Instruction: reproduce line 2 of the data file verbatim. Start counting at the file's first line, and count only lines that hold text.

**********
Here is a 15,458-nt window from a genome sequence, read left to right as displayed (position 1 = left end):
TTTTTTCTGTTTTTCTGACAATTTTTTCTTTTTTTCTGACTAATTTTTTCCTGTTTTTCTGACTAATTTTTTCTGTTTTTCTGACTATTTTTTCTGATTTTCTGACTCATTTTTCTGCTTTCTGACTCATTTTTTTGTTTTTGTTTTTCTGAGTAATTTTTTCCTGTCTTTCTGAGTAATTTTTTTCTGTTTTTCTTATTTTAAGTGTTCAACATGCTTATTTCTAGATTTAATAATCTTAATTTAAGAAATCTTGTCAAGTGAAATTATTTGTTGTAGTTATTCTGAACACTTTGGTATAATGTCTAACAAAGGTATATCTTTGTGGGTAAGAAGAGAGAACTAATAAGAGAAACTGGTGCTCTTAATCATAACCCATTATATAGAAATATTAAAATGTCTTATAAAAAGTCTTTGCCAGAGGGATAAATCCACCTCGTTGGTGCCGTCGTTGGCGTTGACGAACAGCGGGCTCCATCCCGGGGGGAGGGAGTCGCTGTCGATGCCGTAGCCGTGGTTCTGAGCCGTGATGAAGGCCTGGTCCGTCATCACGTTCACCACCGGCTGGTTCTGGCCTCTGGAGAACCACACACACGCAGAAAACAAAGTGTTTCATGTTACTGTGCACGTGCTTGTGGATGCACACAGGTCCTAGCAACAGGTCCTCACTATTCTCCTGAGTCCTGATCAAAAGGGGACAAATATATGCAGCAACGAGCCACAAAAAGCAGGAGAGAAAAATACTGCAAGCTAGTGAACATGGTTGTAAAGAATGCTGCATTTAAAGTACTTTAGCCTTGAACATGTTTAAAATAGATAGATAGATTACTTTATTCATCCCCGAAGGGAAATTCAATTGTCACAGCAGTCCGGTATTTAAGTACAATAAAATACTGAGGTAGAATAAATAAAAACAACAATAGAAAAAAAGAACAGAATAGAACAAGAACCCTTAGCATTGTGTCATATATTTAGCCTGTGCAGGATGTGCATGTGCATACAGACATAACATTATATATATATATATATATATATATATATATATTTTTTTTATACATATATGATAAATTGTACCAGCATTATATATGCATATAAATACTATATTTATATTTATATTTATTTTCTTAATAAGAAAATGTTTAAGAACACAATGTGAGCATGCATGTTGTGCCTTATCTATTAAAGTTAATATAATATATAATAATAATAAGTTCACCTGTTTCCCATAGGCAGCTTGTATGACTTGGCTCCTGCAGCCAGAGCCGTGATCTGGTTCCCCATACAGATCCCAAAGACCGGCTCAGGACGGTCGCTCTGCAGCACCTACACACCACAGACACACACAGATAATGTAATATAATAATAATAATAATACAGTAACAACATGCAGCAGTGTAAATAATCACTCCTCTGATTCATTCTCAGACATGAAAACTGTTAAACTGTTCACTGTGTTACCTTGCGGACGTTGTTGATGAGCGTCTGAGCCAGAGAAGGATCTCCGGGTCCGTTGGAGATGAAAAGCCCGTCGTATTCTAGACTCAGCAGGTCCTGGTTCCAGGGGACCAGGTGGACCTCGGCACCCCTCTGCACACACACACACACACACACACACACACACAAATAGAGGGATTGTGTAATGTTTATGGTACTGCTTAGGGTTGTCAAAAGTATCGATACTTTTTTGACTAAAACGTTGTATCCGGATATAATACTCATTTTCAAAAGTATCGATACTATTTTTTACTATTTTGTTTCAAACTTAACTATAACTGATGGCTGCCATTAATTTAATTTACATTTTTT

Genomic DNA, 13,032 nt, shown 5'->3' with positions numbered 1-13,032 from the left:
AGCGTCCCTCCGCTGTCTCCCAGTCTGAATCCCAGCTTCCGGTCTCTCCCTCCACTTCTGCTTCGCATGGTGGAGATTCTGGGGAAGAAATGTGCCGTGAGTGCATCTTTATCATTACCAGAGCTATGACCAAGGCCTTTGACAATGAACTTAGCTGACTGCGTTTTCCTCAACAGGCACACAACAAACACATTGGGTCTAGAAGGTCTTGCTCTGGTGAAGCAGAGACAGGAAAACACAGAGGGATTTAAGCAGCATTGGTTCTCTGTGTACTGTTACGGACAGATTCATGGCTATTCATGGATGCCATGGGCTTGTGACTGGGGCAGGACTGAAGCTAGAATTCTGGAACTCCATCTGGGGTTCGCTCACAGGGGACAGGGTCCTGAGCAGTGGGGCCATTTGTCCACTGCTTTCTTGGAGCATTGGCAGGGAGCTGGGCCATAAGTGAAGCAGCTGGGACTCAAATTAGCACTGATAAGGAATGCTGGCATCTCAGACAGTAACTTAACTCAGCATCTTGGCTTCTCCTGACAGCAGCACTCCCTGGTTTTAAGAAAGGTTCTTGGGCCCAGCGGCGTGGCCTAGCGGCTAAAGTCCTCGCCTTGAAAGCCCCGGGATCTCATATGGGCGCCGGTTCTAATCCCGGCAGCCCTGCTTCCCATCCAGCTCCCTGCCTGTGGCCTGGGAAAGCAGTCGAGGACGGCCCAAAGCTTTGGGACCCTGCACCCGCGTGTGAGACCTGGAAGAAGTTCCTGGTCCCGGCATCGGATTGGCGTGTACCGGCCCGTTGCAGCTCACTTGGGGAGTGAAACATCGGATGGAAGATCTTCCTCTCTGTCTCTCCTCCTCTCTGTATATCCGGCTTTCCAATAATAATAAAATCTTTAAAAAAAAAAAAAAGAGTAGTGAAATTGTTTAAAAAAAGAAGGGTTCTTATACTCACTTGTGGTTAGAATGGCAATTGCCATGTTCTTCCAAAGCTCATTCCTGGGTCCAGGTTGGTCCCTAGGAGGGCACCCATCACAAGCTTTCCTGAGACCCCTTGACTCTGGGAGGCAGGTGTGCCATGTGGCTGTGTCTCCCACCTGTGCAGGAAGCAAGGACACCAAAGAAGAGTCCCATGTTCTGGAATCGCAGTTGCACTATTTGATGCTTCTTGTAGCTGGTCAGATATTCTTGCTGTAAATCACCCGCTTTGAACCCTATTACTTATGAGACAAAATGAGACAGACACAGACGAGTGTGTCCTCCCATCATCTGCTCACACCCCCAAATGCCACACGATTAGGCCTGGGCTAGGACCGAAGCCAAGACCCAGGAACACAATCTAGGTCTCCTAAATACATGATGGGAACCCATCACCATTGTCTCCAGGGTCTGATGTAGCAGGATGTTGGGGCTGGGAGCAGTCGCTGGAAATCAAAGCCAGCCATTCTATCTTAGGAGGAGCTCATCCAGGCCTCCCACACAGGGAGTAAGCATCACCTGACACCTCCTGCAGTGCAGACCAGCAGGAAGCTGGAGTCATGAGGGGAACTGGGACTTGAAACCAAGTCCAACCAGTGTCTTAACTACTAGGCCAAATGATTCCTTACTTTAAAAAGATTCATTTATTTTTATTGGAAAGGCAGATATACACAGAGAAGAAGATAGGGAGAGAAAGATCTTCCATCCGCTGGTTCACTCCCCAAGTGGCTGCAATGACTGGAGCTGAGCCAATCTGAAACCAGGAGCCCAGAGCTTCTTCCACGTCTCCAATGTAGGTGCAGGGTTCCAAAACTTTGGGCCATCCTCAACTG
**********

TTTTTTCTGTTTTTCTGACAATTTTTTCTTTTTTTCTGACTAATTTTTTCCTGTTTTTCTGACTAATTTTTTCTGTTTTTCTGACTATTTTTTCTGATTTTCTGACTCATTTTTCTGCTTTCTGACTCATTTTTTTGTTTTTGTTTTTCTGAGTAATTTTTTCCTGTCTTTCTGAGTAATTTTTTTCTGTTTTTCTTATTTTAAGTGTTCAACATGCTTATTTCTAGATTTAATAATCTTAATTTAAGAAATCTTGTCAAGTGAAATTATTTGTTGTAGTTATTCTGAACACTTTGGTATAATGTCTAACAAAGGTATATCTTTGTGGGTAAGAAGAGAGAACTAATAAGAGAAACTGGTGCTCTTAATCATAACCCATTATATAGAAATATTAAAATGTCTTATAAAAAGTCTTTGCCAGAGGGATAAATCCACCTCGTTGGTGCCGTCGTTGGCGTTGACGAACAGCGGGCTCCATCCCGGGGGGAGGGAGTCGCTGTCGATGCCGTAGCCGTGGTTCTGAGCCGTGATGAAGGCCTGGTCCGTCATCACGTTCACCACCGGCTGGTTCTGGCCTCTGGAGAACCACACACACGCAGAAAACAAAGTGTTTCATGTTACTGTGCACGTGCTTGTGGATGCACACAGGTCCTAGCAACAGGTCCTCACTATTCTCCTGAGTCCTGATCAAAAGGGGACAAATATATGCAGCAACGAGCCACAAAAAGCAGGAGAGAAAAATACTGCAAGCTAGTGAACATGGTTGTAAAGAATGCTGCATTTAAAGTACTTTAGCCTTGAACATGTTTAAAATAGATAGATAGATTACTTTATTCATCCCCGAAGGGAAATTCAATTGTCACAGCAGTCCGGTATTTAAGTACAATAAAATACTGAGGTAGAATAAATAAAAACAACAATAGAAAAAAAGAACAGAATAGAACAAGAACCCTTAGCATTGTGTCATATATTTAGCCTGTGCAGGATGTGCATGTGCATACAGACATAACATTATATATATATATATATATATATATATATATATTTTTTTTATACATATATGATAAATTGTACCAGCATTATATATGCATATAAATACTATATTTATATTTATATTTATTTTCTTAATAAGAAAATGTTTAAGAACACAATGTGAGCATGCATGTTGTGCCTTATCTATTAAAGTTAATATAATATATAATAATAATAAGTTCACCTGTTTCCCATAGGCAGCTTGTATGACTTGGCTCCTGCAGCCAGAGCCGTGATCTGGTTCCCCATACAGATCCCAAAGACCGGCTCAGGACGGTCGCTCTGCAGCACCTACACACCACAGACACACACAGATAATGTAATATAATAATAATAATAATACAGTAACAACATGCAGCAGTGTAAATAATCACTCCTCTGATTCATTCTCAGACATGAAAACTGTTAAACTGTTCACTGTGTTACCTTGCGGACGTTGTTGATGAGCGTCTGAGCCAGAGAAGGATCTCCGGGTCCGTTGGAGATGAAAAGCCCGTCGTATTCTAGACTCAGCAGGTCCTGGTTCCAGGGGACCAGGTGGACCTCGGCACCCCTCTGCACACACACACACACACACACACACACACACAAATAGAGGGATTGTGTAATGTTTATGGTACTGCTTAGGGTTGTCAAAAGTATCGATACTTTTTTGACTAAAACGTTGTATCCGGATATAATACTCATTTTCAAAAGTATCGATACTATTTTTTACTATTTTGTTTCAAACTTAACTATAACTGATGGCTGCCATTAATTTAATTTACATTTTTT